In the meantime some of his relatives had begun to impress as well. Another African gray not only mimicked sounds but added accompanying body movements. He’d say “Ciao” while waving goodbye with a foot or wing, or say “Look at my tongue” while sticking out his tongue, just as his owner had shown him. It remained a puzzle how a bird was able to draw such parallels between the human body and its own.9 Then there was Figaro, a Goffin’s cockatoo who was seen breaking off large splinters from a wooden beam in order to rake in nuts placed outside his aviary. Before Figaro, there had been no reports of toolmaking parrots.10 It makes me wonder if Kohts ever conducted similar experiments on her cockatoo, macaw, and ara. Given her keen interest in tools and her six untranslated books, I wouldn’t be surprised to hear about it one day. There is obviously still much to discover, as also became clear from tests of Alex’s counting abilities.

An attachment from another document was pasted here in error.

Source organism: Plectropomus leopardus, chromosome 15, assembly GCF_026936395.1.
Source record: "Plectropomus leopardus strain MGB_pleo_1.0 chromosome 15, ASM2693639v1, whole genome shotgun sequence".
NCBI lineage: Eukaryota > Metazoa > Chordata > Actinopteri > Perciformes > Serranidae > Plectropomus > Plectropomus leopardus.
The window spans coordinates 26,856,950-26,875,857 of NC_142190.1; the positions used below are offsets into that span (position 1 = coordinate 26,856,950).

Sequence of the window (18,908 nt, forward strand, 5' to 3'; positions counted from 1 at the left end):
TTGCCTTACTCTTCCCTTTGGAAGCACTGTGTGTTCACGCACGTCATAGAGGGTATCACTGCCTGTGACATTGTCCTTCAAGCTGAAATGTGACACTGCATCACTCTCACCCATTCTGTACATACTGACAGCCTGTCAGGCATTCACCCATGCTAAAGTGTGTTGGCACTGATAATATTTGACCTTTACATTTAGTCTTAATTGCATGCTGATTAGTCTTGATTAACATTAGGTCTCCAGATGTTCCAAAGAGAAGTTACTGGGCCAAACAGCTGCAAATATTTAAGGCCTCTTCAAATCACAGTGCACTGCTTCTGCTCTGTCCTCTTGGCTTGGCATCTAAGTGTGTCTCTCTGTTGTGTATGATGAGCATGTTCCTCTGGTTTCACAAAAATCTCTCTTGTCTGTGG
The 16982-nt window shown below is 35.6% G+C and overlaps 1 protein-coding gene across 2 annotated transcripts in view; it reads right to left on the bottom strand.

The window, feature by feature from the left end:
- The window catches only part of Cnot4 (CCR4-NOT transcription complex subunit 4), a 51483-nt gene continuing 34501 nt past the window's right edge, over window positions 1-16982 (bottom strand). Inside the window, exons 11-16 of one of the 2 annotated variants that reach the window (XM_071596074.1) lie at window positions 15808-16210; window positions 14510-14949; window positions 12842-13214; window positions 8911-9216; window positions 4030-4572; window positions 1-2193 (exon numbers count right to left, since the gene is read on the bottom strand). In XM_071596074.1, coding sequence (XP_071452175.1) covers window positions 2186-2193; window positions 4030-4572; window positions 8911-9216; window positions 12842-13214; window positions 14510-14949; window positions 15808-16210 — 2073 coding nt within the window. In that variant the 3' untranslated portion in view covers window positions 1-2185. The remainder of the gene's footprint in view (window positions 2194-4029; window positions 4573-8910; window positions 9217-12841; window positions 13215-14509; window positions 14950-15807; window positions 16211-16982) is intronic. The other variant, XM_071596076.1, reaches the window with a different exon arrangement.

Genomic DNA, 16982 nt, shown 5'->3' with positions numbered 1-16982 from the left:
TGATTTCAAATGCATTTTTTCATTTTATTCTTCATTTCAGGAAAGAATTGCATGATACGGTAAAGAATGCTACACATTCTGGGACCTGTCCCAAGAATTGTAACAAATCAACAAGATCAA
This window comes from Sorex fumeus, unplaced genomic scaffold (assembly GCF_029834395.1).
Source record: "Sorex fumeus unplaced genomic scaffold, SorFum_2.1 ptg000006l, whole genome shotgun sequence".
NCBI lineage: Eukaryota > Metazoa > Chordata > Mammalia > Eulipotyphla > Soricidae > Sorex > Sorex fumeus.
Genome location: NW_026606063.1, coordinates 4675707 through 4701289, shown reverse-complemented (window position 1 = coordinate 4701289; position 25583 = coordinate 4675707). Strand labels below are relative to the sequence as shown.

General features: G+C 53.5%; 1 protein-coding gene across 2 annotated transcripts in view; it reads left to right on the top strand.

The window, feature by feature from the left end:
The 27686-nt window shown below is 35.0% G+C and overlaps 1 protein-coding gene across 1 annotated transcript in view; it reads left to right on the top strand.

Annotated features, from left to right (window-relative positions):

Alex’s talents were accidentally revealed while researchers were testing Griffin—a parrot named after Donald Griffin—who was staying in the same room with him. In order to see if Griffin could pair quantities with sounds, they would click twice, to which the right answer would be “two.” But when Griffin failed to answer and got two more clicks, Alex, from across the room, chimed in with “four.” And after two more clicks, Alex said “six,” while Griffin remained mute.11 Alex was familiar with numbers and could correctly answer the question “what number is green?” after having seen a tray with many objects, including several green ones. But now he was doing addition, and more than that: he was doing it without visual input. Again, adding up numbers was once thought to be language-dependent, but this claim had already begun to wobble a few years back when a chimpanzee succeeded at it.12